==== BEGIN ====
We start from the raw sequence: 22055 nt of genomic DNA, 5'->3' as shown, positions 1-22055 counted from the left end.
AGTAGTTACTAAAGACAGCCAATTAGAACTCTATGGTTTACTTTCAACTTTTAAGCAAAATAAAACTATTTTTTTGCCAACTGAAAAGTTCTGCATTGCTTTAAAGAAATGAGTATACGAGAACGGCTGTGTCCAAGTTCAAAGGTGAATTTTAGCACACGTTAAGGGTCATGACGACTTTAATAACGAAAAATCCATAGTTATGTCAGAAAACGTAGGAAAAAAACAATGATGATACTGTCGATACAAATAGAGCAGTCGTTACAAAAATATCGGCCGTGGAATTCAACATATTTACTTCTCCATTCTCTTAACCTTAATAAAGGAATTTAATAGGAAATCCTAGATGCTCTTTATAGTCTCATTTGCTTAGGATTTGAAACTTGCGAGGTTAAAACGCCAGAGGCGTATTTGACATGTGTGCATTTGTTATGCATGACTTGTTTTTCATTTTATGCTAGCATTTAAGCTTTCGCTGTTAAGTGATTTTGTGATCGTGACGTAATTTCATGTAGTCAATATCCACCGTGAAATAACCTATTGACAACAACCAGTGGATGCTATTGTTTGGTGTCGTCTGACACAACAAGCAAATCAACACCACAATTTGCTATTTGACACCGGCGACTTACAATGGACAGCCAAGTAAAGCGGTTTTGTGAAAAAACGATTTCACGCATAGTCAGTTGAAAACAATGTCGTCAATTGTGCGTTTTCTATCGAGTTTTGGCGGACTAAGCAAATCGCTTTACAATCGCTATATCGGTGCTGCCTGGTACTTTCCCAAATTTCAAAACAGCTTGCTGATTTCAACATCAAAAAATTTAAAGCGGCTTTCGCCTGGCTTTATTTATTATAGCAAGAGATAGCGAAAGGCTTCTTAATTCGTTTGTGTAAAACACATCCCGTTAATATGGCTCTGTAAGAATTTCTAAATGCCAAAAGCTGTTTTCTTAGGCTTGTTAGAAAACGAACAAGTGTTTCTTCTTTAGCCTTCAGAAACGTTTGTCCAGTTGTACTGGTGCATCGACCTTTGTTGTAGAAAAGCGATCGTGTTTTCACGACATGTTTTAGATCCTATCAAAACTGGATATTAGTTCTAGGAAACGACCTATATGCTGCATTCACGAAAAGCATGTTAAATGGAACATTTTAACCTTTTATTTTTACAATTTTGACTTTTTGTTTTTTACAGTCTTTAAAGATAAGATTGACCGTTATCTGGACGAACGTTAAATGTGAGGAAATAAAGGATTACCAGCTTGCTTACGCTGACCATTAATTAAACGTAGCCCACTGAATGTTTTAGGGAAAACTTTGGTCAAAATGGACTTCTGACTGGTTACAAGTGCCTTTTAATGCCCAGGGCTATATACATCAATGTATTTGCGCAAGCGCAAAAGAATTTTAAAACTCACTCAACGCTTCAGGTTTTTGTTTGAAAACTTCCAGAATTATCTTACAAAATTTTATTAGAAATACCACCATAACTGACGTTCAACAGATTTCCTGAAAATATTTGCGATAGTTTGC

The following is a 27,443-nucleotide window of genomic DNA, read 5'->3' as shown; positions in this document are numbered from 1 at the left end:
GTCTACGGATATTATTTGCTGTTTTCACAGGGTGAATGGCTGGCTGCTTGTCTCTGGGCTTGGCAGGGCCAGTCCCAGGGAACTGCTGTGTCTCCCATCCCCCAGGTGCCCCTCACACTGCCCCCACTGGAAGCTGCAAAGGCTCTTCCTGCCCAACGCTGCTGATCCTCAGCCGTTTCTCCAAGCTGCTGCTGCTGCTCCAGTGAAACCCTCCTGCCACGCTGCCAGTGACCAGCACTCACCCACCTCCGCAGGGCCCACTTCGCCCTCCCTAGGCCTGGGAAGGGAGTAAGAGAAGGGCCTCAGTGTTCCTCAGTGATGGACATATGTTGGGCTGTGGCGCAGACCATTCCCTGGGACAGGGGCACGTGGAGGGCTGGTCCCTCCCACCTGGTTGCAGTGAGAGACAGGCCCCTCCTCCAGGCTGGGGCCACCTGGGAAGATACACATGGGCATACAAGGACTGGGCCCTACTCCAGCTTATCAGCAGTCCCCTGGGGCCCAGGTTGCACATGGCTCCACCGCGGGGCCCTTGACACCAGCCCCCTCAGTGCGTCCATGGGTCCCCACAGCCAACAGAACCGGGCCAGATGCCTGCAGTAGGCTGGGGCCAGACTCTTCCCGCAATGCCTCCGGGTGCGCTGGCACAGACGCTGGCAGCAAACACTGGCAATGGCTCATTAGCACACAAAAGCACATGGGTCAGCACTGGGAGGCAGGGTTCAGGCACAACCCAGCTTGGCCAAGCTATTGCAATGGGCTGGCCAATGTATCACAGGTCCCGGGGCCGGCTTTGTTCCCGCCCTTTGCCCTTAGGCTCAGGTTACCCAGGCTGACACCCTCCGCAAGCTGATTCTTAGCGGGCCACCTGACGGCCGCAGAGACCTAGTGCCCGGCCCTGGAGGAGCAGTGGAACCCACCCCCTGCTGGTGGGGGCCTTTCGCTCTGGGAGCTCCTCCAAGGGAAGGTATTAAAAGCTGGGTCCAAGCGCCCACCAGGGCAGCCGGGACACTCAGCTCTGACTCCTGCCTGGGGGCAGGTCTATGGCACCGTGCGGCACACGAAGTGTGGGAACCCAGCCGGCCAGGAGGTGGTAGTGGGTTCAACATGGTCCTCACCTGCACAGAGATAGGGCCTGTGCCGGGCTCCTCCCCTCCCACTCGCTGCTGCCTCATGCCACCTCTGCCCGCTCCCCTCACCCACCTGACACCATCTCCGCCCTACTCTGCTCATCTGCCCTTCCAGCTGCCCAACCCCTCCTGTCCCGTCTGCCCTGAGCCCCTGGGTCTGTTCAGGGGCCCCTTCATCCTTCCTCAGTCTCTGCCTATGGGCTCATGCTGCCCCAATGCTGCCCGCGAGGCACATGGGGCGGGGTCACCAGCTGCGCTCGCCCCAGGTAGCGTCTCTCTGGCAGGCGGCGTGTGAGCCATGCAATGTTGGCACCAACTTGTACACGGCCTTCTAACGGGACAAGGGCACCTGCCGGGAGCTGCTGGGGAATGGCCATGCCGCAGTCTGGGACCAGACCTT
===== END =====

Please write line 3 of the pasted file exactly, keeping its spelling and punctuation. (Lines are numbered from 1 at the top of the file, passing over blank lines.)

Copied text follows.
The following is a 27,443-nucleotide window of genomic DNA, read 5'->3' as shown; positions in this document are numbered from 1 at the left end: